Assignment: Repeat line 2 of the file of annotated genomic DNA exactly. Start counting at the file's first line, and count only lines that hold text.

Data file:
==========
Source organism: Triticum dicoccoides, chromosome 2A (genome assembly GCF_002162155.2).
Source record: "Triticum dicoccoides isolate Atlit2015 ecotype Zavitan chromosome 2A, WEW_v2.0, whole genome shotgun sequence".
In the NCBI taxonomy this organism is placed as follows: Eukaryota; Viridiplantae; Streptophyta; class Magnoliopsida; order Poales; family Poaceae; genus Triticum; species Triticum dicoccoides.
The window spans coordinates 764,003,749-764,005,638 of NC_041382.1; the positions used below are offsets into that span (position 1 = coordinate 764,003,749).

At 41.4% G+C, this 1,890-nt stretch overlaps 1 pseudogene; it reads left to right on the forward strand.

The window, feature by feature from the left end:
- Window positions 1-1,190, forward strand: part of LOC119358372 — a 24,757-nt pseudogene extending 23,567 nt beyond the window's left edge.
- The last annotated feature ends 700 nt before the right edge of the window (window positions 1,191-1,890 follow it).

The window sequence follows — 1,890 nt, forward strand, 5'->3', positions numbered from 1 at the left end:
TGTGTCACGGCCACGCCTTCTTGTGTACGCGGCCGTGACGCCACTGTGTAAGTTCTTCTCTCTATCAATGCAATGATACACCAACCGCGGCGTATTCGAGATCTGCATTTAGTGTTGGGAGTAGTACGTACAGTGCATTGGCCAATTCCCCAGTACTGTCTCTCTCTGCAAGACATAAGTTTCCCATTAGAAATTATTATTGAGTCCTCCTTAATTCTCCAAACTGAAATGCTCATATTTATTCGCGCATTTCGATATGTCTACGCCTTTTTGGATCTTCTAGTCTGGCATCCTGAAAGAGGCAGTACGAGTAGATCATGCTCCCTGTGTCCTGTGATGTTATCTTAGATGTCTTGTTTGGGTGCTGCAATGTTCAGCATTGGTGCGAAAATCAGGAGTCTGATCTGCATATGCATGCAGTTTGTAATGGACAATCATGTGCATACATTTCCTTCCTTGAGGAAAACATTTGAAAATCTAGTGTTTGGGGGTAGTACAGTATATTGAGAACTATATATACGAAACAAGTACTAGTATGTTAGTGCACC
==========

Source record: "Triticum dicoccoides isolate Atlit2015 ecotype Zavitan chromosome 2A, WEW_v2.0, whole genome shotgun sequence".